London was one of the most heavily bombed British cities during World War II. In the immediate aftermath of the war, the scale of damages to ecclesiastical buildings was considerable. The fate of Wren’s churches soon became the subject of several proposals tracing back to three different approaches. This section reviews the fate of one of these ruins, whose intervention follows the second proposal by H.S. Goodhart- Rendel: St Alban’s Church, in Wood Street. Incendiary bombs gutted the church on 29 December 1940; only its shell and Tower survived. By the end of the War, the Ministry of Works decided that St Alban’s should not be included among the City churches to be rebuilt since preserving the body of the church would not be practicable. In 1954, after the proposal for the redevelopment of the Barbican area, the main building of the church was eventually demolished and the Corporation of London called for a meeting to discuss the possibility of demolishing the tower as well. Instead, the Ministry of Works decided that the tower should be preserved - after a long debate about its demolition or reconstruction into some suburban parish - and, in the mid 1980s, it was converted to a commercial use. Nowadays, the tower stands isolated in a little traffic island located in the middle of a Wood Street section, an incongruous spot of history with roadways and modern buildings on all its sides.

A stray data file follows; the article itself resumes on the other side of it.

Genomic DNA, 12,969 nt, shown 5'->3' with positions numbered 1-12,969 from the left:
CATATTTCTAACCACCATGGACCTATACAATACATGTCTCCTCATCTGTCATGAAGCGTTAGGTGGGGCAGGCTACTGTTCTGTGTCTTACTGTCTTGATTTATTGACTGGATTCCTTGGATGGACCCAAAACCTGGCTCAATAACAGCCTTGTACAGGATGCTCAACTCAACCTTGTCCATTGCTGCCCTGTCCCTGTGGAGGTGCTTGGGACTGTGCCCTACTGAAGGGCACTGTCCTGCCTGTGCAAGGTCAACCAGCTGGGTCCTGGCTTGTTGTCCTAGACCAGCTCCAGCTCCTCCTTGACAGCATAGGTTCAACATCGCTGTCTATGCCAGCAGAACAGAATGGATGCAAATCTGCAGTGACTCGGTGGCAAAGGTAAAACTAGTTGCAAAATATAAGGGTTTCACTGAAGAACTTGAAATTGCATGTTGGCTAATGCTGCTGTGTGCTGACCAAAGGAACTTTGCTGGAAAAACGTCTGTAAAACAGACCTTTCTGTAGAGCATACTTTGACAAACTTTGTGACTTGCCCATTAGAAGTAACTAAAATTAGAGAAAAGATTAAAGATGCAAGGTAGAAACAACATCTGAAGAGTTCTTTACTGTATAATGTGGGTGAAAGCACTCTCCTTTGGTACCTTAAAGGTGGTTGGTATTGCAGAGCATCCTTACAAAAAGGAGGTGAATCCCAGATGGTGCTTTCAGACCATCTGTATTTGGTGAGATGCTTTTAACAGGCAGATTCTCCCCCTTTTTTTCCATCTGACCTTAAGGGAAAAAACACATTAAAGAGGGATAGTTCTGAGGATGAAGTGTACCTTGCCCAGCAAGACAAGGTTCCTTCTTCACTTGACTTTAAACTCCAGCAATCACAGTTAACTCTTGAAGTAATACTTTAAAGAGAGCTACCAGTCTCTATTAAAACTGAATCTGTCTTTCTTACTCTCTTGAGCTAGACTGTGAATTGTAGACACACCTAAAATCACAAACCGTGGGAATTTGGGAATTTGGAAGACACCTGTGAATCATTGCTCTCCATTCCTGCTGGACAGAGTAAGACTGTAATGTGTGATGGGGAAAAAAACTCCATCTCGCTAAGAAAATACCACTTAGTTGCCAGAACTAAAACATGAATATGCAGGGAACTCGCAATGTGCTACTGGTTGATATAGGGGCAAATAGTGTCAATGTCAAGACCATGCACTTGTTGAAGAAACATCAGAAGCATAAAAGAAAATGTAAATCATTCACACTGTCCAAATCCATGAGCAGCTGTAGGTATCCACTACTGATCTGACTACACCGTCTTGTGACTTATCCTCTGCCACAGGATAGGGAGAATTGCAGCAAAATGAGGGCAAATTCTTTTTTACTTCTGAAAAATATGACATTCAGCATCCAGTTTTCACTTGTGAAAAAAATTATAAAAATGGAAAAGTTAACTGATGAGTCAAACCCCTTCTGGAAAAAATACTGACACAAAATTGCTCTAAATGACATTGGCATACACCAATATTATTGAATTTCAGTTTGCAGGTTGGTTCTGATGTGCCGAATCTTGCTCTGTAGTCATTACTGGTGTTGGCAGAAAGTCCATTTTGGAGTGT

Keywords: London, War damage, Reconstruction, St Alban Church, Demolition or Conservation.